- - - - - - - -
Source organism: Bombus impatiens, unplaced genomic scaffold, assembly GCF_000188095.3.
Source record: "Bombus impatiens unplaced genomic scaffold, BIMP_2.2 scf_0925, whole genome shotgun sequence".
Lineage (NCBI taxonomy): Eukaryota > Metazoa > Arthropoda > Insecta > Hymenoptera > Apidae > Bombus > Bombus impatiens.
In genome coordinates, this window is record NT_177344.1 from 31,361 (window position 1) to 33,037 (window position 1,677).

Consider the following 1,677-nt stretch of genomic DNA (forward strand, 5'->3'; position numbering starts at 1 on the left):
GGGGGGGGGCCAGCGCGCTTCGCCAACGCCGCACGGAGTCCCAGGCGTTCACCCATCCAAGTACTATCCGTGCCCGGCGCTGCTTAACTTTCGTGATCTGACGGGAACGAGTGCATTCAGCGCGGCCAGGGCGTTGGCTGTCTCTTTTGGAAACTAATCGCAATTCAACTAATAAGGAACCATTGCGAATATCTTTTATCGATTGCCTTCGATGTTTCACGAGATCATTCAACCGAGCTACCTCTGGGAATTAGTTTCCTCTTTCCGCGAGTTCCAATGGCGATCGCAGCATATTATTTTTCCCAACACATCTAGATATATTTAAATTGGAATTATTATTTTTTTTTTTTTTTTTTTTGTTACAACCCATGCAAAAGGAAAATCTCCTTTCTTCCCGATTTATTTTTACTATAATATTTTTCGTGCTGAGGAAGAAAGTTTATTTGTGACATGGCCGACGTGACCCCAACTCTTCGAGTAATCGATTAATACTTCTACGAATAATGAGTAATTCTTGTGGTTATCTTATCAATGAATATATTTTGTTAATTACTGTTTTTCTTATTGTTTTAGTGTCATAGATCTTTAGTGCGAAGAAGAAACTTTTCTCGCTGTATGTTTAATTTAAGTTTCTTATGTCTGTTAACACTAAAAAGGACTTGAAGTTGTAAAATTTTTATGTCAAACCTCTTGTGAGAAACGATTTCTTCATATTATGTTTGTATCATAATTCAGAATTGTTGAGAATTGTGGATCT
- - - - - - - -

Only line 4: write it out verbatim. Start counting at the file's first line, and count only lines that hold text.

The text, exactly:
In genome coordinates, this window is record NT_177344.1 from 31,361 (window position 1) to 33,037 (window position 1,677).